I resemble that remark.  The good news is that receiving feedback is, at least in part, a set of skills to be learned and practiced.  It is also dependent on one's mental and spiritual condition at the feedback moment (and I can do something about that as well!).  So, immediately, I am reminding myself today that feedback is first of all information.  I like to learn, so I need to reframe as best I can the feedback that I receive from others.

The second thing that caught my attention is the role of leaders in forming a feedback culture in an organization.  This is not primarily about learning as a leader to give more effective feedback (although that is a very useful thing to do).  Instead, the most powerful way to foster a feedback culture depends on how the leader or leaders receive feedback from others and especially from those with less power in the organization.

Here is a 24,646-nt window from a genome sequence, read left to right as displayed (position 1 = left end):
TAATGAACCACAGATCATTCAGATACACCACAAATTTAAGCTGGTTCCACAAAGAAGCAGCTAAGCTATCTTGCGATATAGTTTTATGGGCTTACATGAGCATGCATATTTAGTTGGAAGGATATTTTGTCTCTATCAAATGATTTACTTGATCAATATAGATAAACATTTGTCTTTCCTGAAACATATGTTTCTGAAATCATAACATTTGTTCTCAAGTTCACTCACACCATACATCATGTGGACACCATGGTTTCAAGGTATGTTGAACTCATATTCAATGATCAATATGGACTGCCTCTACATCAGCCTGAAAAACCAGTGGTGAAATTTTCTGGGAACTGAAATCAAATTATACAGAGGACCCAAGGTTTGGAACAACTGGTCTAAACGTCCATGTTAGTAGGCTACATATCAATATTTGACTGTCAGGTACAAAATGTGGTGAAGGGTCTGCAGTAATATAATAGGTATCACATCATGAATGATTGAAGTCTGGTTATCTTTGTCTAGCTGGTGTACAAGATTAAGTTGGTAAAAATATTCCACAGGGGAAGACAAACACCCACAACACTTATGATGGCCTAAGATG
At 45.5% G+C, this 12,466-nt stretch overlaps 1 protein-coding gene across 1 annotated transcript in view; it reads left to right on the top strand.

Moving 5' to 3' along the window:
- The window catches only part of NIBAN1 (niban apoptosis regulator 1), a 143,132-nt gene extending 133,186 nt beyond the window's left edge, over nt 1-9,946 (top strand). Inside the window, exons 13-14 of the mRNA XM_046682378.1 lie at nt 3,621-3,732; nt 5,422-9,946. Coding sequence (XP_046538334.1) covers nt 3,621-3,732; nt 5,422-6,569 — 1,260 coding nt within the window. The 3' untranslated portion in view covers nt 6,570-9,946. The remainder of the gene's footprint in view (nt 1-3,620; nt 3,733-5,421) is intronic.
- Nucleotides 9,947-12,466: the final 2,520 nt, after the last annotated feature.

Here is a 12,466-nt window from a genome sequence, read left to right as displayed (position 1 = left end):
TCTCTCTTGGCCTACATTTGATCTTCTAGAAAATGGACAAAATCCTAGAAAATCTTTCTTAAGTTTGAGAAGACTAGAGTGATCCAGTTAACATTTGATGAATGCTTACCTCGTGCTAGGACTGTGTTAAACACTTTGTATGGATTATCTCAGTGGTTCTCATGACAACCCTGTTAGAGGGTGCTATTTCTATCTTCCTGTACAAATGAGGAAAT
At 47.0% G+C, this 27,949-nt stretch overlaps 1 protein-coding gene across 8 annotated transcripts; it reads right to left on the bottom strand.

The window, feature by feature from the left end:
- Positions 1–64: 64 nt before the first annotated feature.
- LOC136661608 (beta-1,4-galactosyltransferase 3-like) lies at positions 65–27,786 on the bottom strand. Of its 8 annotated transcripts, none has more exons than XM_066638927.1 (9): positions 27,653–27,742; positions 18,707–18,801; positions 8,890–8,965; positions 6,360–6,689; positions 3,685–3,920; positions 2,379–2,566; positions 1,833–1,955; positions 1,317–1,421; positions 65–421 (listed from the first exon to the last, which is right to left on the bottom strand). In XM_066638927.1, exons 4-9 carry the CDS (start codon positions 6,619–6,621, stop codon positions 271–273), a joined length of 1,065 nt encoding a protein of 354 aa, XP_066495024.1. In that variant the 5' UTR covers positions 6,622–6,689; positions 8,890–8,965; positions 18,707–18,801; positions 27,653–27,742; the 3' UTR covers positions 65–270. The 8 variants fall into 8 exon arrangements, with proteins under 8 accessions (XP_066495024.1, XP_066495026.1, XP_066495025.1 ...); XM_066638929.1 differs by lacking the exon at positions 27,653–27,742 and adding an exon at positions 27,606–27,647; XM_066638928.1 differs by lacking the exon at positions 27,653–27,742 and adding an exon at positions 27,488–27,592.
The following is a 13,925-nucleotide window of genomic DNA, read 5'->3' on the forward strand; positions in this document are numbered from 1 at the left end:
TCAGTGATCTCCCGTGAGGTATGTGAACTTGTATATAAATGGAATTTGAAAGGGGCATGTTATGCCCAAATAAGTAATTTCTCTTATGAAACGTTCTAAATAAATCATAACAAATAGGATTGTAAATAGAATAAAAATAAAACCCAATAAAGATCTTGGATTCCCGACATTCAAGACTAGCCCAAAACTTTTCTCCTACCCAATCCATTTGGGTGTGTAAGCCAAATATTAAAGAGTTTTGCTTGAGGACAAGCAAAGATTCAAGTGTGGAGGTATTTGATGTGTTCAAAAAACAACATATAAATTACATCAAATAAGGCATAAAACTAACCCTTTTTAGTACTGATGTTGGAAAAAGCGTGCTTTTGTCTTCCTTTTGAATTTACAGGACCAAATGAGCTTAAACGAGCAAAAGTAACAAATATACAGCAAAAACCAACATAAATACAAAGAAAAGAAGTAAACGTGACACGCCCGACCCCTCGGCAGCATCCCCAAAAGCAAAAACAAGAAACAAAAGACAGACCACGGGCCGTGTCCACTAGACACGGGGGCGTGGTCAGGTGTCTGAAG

"Nothing affects the learning culture of an organization more than the skill with which its executive team receives feedback," write Stone and Heen (page 10).  The higher up we get in an organization, the less accurate feedback we get.  So this will take work.  But the authors note that working to get that feedback "creates a culture of learning, problem solving, and adaptive high performance."

I, for one, desire to pay more attention to how I receive feedback in my ministry.  We know that other members will observe and imitate the behavior of the visible public leaders. I can therefore impact the ways in which others accept feedback by how I model that acceptance myself.